YARN: We couldn’t be more excited about your latest book, “Want,” especially once that stunning cover was revealed. Can you share a little snippet from the book? Favorite line or paragraph? Or did you have a favorite snippet that wound up on the cutting room floor?

A you boy strutted toward the girls, his features obscured by his glass helmet from this distance. We called them Bowl Heads in derision, as their helmets looked like fishbowls. His sleek suit was black, with an indigo dragon breathing orange flames woven down one long sleeve. The suit ensured that he got the best oxygen available, that his temperature was regulated, that he was always plugged in to the you communication system. The taller girl in the white and silver suit ignored him, intent on winning a koi in a jar, but her petite friend nodded to the bodyguards, and the you boy swaggered through.

I snorted under my breath.

They chatted, probably pulling up info on their com sys, assessing weight, height, and genetic makeup even as they exchanged first names. This was what it meant to be you, to have. To be genetically cultivated as a perfect human specimen before birth—vaccinated and fortified, calibrated and optimized. To have an endless database of information instantly retrievable within a second of thinking the query and displayed in helmet. To have the best air, food, and water, ensuring the longest possible life spans as the world went to rot around them.

Me, I’m like the other ninety-five percent of the meis in this country—without. We want and are left wanting. I’d be lucky if I lived to forty. I’m almost halfway there.

YARN: You mention on your blog that you are a big lover of horror. Would you ever consider writing one yourself? What would it be about? What would the scariest scene entail?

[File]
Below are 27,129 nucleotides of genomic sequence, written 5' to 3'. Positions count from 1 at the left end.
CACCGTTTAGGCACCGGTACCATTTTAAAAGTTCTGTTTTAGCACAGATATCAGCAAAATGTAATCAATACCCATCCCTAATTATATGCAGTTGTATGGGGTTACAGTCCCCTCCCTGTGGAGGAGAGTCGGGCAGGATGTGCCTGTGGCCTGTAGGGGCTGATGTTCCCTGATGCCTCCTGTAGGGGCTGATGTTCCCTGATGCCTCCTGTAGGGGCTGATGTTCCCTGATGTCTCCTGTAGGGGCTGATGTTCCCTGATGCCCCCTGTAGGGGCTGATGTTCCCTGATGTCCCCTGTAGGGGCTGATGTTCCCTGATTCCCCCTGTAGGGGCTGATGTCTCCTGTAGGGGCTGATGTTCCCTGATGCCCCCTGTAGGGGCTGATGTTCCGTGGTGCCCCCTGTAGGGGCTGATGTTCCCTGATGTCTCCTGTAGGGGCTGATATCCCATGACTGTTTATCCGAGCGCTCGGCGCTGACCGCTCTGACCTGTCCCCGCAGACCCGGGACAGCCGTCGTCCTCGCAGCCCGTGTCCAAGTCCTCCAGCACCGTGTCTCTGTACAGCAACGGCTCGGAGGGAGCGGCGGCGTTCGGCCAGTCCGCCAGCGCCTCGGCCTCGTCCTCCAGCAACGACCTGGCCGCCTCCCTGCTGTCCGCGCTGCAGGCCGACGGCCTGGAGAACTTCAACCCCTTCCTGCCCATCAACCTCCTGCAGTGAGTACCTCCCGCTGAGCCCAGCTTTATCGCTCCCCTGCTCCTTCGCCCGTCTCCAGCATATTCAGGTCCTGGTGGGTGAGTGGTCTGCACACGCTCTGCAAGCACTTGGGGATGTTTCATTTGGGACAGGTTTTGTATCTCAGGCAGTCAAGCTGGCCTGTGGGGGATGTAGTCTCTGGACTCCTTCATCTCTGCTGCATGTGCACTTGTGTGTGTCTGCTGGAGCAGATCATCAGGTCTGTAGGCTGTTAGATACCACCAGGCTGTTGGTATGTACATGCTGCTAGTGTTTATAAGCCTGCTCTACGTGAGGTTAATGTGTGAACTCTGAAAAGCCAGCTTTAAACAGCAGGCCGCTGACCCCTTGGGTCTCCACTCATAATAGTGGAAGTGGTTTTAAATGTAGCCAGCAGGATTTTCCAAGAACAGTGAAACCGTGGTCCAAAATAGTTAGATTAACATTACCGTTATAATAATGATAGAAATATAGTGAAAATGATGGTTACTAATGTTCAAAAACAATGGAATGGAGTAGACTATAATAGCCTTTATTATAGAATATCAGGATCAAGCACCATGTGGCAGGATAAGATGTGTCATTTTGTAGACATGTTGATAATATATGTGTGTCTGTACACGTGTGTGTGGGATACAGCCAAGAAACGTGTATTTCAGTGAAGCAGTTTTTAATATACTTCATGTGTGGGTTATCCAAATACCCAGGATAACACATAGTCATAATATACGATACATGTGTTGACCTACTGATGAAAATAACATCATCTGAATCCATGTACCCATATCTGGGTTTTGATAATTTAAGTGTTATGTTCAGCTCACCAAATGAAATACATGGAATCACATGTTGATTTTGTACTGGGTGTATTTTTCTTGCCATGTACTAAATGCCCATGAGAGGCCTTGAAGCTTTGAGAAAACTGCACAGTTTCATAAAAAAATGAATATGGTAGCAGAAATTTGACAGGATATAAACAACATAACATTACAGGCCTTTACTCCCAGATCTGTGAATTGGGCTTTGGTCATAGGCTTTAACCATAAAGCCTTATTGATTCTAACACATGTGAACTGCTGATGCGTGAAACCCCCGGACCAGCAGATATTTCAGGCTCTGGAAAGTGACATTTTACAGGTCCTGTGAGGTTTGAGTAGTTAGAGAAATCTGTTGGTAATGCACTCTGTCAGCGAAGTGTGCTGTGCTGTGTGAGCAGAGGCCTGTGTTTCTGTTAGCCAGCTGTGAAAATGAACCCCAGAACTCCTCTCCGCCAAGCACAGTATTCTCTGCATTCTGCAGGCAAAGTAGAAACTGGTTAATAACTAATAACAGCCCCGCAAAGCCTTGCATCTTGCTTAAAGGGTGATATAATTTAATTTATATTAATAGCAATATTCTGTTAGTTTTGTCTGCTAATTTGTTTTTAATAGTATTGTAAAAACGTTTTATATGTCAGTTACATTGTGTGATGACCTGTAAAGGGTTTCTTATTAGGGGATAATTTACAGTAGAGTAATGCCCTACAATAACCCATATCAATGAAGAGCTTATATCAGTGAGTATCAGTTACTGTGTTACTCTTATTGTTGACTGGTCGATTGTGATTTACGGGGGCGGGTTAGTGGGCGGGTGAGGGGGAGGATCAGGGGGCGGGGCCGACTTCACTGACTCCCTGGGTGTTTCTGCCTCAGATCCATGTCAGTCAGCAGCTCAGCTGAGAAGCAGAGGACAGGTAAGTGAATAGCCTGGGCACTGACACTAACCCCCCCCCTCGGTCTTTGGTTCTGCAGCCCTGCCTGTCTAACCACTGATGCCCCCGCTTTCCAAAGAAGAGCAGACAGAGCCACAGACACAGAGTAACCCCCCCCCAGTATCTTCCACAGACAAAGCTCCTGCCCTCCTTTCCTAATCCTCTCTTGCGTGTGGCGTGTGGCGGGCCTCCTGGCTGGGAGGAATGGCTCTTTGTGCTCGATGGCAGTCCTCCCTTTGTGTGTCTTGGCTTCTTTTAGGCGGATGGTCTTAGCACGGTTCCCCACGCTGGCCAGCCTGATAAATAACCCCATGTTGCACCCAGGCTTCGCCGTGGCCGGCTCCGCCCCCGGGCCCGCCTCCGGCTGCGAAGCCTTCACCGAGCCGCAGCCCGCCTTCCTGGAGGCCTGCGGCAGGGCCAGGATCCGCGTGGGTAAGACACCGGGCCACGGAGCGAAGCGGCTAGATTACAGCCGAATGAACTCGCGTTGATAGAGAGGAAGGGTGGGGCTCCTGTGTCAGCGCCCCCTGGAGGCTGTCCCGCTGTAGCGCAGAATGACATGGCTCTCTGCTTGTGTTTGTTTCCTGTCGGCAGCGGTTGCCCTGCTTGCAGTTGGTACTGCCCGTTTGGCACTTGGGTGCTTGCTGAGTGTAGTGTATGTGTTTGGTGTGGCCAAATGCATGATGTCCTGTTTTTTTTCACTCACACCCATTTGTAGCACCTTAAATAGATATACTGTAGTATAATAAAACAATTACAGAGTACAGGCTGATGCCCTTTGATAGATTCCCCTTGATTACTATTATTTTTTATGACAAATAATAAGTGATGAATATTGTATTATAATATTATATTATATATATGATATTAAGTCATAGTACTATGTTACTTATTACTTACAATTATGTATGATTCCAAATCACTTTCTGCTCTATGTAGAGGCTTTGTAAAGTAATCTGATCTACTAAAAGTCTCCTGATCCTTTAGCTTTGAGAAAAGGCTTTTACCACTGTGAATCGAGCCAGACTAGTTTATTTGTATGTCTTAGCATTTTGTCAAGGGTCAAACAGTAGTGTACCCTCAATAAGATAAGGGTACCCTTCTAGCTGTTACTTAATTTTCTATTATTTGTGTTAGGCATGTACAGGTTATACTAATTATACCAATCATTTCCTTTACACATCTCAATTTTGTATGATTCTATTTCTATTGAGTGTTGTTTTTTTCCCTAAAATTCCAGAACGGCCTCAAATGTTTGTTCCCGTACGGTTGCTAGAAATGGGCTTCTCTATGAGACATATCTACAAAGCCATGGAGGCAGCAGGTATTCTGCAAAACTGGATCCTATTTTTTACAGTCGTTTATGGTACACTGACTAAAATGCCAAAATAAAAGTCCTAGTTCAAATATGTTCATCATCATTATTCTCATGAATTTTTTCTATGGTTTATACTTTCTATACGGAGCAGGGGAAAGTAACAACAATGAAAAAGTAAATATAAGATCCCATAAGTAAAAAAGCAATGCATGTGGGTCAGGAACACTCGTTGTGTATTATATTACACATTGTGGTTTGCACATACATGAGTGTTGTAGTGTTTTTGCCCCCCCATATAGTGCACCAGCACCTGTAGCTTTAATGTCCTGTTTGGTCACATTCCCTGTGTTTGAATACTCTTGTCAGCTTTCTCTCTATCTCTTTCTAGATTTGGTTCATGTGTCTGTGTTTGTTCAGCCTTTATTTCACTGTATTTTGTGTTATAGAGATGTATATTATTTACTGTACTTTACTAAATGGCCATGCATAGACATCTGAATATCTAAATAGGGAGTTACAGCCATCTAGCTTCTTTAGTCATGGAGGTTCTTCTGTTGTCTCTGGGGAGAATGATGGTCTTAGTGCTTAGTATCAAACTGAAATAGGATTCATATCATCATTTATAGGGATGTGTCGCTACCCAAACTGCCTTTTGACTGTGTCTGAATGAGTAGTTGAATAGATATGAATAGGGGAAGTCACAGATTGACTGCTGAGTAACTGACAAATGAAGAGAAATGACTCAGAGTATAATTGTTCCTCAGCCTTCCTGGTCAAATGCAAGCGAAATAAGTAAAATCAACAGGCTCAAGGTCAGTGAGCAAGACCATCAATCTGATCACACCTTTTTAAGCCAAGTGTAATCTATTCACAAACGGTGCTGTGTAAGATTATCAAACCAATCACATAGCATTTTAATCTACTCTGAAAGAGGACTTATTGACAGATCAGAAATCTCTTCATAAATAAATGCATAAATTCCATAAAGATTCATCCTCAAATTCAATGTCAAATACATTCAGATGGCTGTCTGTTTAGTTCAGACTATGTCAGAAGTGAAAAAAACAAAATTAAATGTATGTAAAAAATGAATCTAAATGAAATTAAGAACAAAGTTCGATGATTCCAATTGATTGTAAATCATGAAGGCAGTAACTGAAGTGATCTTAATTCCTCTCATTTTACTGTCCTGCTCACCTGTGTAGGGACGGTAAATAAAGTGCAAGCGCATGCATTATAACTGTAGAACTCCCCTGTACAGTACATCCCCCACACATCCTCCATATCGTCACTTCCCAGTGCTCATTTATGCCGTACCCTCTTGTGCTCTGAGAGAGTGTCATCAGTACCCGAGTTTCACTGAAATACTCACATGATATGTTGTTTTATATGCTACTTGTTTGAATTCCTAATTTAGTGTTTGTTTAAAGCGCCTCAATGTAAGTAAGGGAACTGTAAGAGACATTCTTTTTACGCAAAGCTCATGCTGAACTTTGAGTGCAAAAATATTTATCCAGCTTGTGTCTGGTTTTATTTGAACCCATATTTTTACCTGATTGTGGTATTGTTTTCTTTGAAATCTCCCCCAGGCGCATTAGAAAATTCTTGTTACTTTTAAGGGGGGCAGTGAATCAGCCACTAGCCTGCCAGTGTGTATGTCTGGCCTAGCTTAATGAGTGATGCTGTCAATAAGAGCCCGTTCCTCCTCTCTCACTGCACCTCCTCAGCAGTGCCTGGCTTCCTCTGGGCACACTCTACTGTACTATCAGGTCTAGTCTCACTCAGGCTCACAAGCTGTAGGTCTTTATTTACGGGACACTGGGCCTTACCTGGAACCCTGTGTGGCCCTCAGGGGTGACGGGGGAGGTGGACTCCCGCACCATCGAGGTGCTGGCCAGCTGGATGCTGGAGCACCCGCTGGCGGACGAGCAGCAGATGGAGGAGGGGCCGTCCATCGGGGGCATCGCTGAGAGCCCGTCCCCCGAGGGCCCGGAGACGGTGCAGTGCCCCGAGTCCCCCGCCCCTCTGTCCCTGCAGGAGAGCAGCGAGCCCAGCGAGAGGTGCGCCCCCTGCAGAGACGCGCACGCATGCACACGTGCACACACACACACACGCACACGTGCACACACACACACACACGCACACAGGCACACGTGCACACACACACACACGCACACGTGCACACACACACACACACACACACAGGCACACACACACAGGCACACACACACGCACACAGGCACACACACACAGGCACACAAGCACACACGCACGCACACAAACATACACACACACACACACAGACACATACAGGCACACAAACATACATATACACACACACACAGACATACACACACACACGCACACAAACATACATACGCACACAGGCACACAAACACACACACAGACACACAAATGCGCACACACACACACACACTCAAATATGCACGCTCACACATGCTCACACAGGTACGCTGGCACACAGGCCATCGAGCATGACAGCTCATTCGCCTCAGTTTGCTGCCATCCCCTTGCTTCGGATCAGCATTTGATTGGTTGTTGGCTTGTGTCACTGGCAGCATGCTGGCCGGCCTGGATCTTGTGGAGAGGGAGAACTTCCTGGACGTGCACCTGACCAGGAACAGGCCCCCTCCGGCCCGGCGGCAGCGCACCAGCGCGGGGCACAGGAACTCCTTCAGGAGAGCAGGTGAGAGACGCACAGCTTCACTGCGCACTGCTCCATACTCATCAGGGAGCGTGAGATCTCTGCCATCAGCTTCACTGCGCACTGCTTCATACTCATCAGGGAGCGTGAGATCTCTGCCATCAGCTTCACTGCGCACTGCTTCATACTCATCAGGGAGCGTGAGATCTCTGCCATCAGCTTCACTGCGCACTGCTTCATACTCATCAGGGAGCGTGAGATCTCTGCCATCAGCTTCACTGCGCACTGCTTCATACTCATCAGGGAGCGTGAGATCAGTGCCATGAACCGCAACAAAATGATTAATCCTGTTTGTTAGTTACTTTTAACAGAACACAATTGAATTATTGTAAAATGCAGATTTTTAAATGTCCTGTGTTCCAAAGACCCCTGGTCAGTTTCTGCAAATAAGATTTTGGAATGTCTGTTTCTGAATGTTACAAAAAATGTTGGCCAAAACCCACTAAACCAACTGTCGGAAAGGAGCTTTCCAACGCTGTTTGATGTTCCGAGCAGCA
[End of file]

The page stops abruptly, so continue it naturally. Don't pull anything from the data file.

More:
CP: Oh gosh, never say never. But I’m not sure if I would be any good at horror? I just enjoy reading it so much. I don’t like hack and slash and gore, I like the slowly building suspense, when they are just screwing with you, you know? You’re jumpy because you’re anticipating the Bad Thing even though the author hasn’t even written it on the page!

YARN: Without giving too much away, can you tell us a little about what else you’re working on?

CP: My editor is asking for a WANT sequel, and I’m traveling to Shanghai in May for research!

Other Books/YA stuff:

YARN: You’ve been a great role model in the push for more diverse books in the young adult market, and we’ve loved watching your books succeed and inspire more young people. Do you have any specific advice for #ownvoices writers struggling to tell their stories?

CP: I would say to keep your head down and write what matters to you and speaks to your heart. Put your story and your voice on the page because it truly does matter, and it is needed. I won’t lie and say it will be an easy journey. Publishing in itself is just hard, and often, #ownvoices writers will face even more obstacles.

YARN: Quick! Name five underappreciated YA writers! (We love bestsellers as much as the next guy, but we also like to trumpet and discover others, like with our BFSRE.)

CP: Anna-Marie McLemore, Malinda Lo, Lamar Giles, E. M. Kokie, and Dia Reeves.

Cindy Pon is the author of Silver Phoenix (Greenwillow), which was named one of the Top Ten Fantasy and Science Fiction Books for Youth by the American Library Association’s Booklist and one of 2009′s best Fantasy, Science Fiction and Horror by VOYA; Serpentine and Sacrifice (Month9Books), which were both Junior Library Guild selections and received starred reviews from School Library Journal and Kirkus, respectively; and WANT (Simon Pulse), a near-future thriller set in Taipei. She is the cofounder of Diversity in YA with Malinda Lo and on the advisory board of We Need Diverse Books. Cindy is also a Chinese brush-painting student of over a decade. Learn more about her books and art at